Tire codes use a standardized system of numbers and letters to specify the type of tire, its size, how much weight it can carry, how it was made and its speed rating. Tires are also stamped with their tread patterns and dates of manufacture.
The first part of a tire code begins with one or two letters that indicate the type of tire it is. "P" indicates a passenger car tire, "LT" indicates a light truck tire, and "T" means the tire is for temporary use only.
The three numbers that follow indicate the tire's nominal or section size. This is a measurement from one of the tire's sidewalls to the other. It is followed by a slash and two more numbers that describe the tire's aspect ratio. A tire's aspect ratio is the height of each of its sidewalls.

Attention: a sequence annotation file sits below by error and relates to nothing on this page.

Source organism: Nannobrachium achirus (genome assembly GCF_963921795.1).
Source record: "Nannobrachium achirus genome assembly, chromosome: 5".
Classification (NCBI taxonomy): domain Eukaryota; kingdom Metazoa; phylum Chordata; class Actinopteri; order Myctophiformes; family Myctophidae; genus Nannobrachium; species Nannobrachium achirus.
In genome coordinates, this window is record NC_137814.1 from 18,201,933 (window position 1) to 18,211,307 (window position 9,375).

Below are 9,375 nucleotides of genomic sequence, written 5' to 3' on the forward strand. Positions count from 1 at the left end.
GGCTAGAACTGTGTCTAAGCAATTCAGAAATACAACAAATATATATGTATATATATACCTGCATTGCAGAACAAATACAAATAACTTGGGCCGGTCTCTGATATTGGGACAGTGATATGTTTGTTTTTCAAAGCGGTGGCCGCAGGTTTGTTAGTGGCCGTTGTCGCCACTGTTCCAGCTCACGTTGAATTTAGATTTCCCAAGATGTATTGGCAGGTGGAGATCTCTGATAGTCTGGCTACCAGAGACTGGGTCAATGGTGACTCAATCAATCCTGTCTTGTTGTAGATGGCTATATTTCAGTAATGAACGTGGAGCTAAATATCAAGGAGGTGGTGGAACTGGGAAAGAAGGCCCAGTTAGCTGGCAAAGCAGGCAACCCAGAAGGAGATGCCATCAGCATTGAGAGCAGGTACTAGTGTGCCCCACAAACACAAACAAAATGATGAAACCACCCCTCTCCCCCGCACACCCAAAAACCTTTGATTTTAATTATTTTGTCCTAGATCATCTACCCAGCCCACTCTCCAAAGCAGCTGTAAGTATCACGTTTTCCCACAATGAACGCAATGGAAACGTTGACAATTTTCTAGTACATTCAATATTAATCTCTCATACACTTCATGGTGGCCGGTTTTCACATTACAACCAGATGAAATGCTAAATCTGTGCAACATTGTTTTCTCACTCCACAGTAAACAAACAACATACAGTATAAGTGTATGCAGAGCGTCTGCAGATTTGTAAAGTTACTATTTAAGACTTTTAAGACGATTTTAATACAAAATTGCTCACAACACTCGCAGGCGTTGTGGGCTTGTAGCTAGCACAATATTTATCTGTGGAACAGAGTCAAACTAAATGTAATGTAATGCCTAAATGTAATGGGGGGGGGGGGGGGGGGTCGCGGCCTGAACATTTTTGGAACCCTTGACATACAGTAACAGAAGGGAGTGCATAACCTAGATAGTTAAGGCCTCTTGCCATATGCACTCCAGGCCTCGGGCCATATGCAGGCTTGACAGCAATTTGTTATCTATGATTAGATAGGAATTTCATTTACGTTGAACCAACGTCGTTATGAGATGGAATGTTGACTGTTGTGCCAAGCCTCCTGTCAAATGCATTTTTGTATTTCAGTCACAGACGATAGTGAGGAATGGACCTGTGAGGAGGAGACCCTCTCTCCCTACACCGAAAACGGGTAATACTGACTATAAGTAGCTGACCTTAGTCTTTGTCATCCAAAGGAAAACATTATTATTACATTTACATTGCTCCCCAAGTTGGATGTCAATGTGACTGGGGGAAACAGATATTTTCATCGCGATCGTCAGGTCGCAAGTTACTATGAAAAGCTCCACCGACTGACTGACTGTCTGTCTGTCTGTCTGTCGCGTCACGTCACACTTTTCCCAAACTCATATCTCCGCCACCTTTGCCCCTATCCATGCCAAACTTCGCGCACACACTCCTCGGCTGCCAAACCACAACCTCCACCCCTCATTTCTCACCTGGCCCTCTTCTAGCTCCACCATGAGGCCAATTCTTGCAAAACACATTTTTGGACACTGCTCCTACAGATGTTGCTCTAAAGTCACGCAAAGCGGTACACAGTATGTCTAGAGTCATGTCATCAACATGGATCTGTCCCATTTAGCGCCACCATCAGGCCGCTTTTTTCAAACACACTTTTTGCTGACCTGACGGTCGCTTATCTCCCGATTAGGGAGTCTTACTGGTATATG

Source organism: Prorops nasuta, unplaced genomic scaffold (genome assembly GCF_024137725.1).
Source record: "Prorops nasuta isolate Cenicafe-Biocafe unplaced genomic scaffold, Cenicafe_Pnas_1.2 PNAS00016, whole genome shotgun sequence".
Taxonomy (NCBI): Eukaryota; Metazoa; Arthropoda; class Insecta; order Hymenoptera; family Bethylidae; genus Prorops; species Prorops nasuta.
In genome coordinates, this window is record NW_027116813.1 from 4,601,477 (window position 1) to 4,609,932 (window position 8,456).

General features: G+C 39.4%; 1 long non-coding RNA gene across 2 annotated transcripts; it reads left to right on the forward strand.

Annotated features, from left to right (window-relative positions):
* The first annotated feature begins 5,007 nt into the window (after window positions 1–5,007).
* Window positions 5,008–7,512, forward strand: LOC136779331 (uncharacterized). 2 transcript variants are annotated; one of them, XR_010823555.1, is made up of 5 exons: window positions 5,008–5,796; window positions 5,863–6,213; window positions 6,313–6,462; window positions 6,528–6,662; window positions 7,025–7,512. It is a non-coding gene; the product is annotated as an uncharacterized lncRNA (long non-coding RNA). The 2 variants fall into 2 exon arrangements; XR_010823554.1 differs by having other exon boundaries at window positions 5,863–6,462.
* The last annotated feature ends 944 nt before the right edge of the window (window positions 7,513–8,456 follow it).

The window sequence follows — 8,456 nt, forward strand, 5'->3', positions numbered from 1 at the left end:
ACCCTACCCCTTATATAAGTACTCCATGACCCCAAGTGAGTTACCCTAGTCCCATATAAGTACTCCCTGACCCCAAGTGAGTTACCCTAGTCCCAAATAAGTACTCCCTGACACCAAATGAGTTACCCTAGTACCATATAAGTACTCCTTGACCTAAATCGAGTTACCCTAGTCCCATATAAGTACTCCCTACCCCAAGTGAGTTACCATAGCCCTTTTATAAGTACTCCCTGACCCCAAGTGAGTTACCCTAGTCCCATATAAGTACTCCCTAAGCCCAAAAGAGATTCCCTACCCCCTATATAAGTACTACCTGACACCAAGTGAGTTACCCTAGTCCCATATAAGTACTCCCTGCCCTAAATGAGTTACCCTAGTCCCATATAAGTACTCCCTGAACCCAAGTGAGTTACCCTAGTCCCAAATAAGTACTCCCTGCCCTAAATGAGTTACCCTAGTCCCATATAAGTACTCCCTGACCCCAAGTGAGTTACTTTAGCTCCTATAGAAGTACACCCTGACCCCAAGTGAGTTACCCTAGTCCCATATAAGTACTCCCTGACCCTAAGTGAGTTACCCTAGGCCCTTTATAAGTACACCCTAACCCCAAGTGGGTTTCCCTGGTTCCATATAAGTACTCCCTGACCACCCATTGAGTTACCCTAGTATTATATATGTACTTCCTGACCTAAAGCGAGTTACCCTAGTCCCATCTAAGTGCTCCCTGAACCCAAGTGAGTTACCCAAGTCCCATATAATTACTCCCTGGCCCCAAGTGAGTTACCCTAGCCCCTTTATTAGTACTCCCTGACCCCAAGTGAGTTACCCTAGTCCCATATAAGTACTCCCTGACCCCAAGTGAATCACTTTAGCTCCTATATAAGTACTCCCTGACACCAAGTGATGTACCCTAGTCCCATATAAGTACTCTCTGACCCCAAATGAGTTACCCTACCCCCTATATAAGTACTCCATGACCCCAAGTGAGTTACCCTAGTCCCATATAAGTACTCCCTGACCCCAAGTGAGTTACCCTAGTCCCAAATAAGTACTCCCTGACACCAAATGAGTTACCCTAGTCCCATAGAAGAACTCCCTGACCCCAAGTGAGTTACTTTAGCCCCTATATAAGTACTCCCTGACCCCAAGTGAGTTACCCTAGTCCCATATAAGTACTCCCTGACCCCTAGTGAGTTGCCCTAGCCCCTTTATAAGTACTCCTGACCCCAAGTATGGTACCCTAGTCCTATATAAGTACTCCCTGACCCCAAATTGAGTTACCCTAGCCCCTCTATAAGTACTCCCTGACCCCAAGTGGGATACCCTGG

Following the aspect ratio is another letter that indicates the construction methodology used in the tire. "R" indicates a radial tire, "D" a diagonal tire and "B" a tire with a bias belt. The number following the construction letter shows the tire's diameter in inches.
A space usually follows the diameter, after which the code shows the tire's load index, a number that describes how much weight the tire can carry. The final part of the code describes the vehicle's speed rating.